Your comment seems to be imply that because the system is high-variance with many variables, it is impossible to understand it in useful ways. That is clearly not the case. If it were, we wouldn't be unable to make decisions about virtually anything in the world outside of extremely narrow domains, and rational policy-making would be impossible. The number of variables in this domain is nothing compared to public health, for example. We can talk about the effectiveness of condoms in preventing infection even though there are a million variables affecting it with numerous outlier cases. In the same way, we can talk about the impact of flying first-class. (In fact, we can do better re: flying because there we have better analytical modeling in addition to the datasets.)
You claim that one would find massively different numbers among researchers. That hasn't been my experience as I've sought ought out detailed information online. Here are just a few references as a starting point:
* 2008 Union of Concerned Scientists: https://www.ucsusa.org/sites/default/files/legacy/assets/documents/clean_vehicles/greentravel_report.pdf -- Chapter 2 is on air travel and very high-level, but Appendix B provides more detailed numbers across various parameters. It only considers CO2, not CO2e.
* 2009 academic study, Oxford prof: https://www.eci.ox.ac.uk/research/energy/downloads/jardine09-carboninflights.pdf -- finds that on average, there's a 2x difference in per-passenger emissions between the most dense and least dense seating configurations.
* 2013 World Bank study: http://documents.worldbank.org/curated/en/141851468168853188/pdf/WPS6471.pdf -- outlines analytical models that include the different variables you're mentioning (and many more), and examines variance in the results as those parameters are adjusted.
[Note, I said in my original answer that the impact of radiative forcing is still being understood, so I'm not talking about that. I intentionally said that CO2 impact is well understood at the start and called out CO2e as a distinct notion for that reason.]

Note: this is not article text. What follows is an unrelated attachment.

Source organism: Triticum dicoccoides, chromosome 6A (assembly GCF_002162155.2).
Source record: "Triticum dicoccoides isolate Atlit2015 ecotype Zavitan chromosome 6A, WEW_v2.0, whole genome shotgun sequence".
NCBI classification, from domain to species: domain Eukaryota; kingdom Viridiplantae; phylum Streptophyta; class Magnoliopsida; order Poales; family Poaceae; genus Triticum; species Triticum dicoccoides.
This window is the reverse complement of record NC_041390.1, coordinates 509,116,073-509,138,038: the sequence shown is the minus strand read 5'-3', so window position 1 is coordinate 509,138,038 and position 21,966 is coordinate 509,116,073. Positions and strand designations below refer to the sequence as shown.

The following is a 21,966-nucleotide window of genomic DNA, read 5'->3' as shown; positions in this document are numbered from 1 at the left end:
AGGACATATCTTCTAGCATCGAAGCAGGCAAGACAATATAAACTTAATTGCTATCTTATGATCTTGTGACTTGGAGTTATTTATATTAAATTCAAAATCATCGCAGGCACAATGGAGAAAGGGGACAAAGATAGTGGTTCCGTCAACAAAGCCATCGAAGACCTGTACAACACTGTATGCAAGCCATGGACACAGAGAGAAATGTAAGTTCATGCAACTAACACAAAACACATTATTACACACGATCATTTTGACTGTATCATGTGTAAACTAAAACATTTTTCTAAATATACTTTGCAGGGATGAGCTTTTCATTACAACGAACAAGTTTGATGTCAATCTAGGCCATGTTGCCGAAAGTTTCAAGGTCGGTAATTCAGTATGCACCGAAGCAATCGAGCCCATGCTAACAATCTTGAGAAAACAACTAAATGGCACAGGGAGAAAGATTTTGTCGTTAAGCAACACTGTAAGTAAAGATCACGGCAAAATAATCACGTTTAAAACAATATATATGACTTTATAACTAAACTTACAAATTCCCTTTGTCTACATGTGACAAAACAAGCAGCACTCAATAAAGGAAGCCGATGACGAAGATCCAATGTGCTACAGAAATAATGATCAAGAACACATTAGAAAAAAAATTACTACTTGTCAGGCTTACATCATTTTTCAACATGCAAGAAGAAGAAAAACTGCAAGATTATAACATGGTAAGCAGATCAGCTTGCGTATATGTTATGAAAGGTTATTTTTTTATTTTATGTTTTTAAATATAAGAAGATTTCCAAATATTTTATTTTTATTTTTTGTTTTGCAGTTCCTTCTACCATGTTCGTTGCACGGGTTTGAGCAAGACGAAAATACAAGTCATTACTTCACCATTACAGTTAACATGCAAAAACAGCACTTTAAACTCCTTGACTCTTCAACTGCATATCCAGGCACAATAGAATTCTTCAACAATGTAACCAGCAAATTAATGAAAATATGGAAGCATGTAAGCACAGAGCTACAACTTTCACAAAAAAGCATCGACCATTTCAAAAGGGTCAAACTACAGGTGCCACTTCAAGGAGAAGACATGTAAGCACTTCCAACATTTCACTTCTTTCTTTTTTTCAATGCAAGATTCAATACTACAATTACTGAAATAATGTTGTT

> I'm going to make a bold claim: the CO2e per passenger kilometer can vary by at least one order of magnitude depending on the flight characteristics (airline, weather, route, direction, location, aircraft, etc) - before you take class into account!
That's not a bold claim at all; it's just irrelevant. A cross-country flight on an old plane with a couple layovers in bad weather that has to refuel unexpectedly and is only half-full will have an order of magnitude worse impact on the climate than the best case non-stop scenario. But if one asks, "what is the impact of flying first-class vs economy?", one is not asking "what is the impact of flying first-class in the best possible case vs flying economy in the worst possible case?".
Sure, but you're discussing something completely different from what I care about. Nobody is forced to not wear a condom for work, and you can't buy "condom credits" to offset not wearing a condom. The individual calculus of flying (and whether to fly based on emissions) is completely different from wearing or not wearing a condom.
Ultimately, I can only control my own flying and my own donations, and that's what I'm interested in here. I think I should've been more clear: what I'm looking for is something where I can, as a passenger, see the CO2e of my flight. If I fly DL 259 in economy, what will be the impact of this? If I have the option, does it make sense to replace this with (say) 3 round trip economy flights on KL 1385? (for example, one important conference vs 3 less important ones.) What will it cost to offset my flight?
I took a look at the 3 links you provided and I can't say I'm convinced. The UCS one has pretty pictures, but ignores CO2e which is inexcusable as that is where the bulk of the issue is. I don't see anything resembling an established model from those; it seems to be simply just people gathering (mostly) theoretical data and putting it into Excel. In particular, I am really not convinced that anyone has a good understanding of the factors involved in CO2e and from what I can tell the literature supports me on this.
Quoting one of your own links: different methodologies are responsible for a factor of 2 difference in CO2e and "there is as yet no internationally agreed and adopted methodology for the calculation of aviation emissions" (from Dr. Jardine's report)